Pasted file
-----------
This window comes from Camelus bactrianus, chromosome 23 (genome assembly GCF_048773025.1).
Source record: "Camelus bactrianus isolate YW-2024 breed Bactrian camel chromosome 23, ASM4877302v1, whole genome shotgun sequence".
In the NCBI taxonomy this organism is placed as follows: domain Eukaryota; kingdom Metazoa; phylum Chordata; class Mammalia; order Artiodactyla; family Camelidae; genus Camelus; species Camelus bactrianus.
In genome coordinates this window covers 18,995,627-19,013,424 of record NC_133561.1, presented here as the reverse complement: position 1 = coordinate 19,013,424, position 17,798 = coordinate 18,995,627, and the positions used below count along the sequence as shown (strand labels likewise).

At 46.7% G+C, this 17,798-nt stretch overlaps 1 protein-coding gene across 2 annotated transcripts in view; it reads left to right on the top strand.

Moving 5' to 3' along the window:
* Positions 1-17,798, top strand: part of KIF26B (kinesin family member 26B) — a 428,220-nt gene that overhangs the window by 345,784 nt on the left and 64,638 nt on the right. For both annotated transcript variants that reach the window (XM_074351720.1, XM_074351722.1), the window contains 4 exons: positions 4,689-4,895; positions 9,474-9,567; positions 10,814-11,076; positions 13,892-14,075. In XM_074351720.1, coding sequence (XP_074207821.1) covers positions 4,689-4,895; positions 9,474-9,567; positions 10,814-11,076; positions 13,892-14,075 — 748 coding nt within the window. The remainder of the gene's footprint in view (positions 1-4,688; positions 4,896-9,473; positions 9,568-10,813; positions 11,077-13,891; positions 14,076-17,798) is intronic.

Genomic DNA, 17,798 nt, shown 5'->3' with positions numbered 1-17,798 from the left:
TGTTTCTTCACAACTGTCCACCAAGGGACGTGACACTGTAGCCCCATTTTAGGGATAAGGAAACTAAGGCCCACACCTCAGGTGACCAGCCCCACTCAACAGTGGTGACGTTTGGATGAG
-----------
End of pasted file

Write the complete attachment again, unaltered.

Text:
This window comes from Camelus bactrianus, chromosome 23 (genome assembly GCF_048773025.1).
Source record: "Camelus bactrianus isolate YW-2024 breed Bactrian camel chromosome 23, ASM4877302v1, whole genome shotgun sequence".
In the NCBI taxonomy this organism is placed as follows: domain Eukaryota; kingdom Metazoa; phylum Chordata; class Mammalia; order Artiodactyla; family Camelidae; genus Camelus; species Camelus bactrianus.
In genome coordinates this window covers 18,995,627-19,013,424 of record NC_133561.1, presented here as the reverse complement: position 1 = coordinate 19,013,424, position 17,798 = coordinate 18,995,627, and the positions used below count along the sequence as shown (strand labels likewise).

At 46.7% G+C, this 17,798-nt stretch overlaps 1 protein-coding gene across 2 annotated transcripts in view; it reads left to right on the top strand.

Moving 5' to 3' along the window:
* Positions 1-17,798, top strand: part of KIF26B (kinesin family member 26B) — a 428,220-nt gene that overhangs the window by 345,784 nt on the left and 64,638 nt on the right. For both annotated transcript variants that reach the window (XM_074351720.1, XM_074351722.1), the window contains 4 exons: positions 4,689-4,895; positions 9,474-9,567; positions 10,814-11,076; positions 13,892-14,075. In XM_074351720.1, coding sequence (XP_074207821.1) covers positions 4,689-4,895; positions 9,474-9,567; positions 10,814-11,076; positions 13,892-14,075 — 748 coding nt within the window. The remainder of the gene's footprint in view (positions 1-4,688; positions 4,896-9,473; positions 9,568-10,813; positions 11,077-13,891; positions 14,076-17,798) is intronic.

Genomic DNA, 17,798 nt, shown 5'->3' with positions numbered 1-17,798 from the left:
TGTTTCTTCACAACTGTCCACCAAGGGACGTGACACTGTAGCCCCATTTTAGGGATAAGGAAACTAAGGCCCACACCTCAGGTGACCAGCCCCACTCAACAGTGGTGACGTTTGGATGAG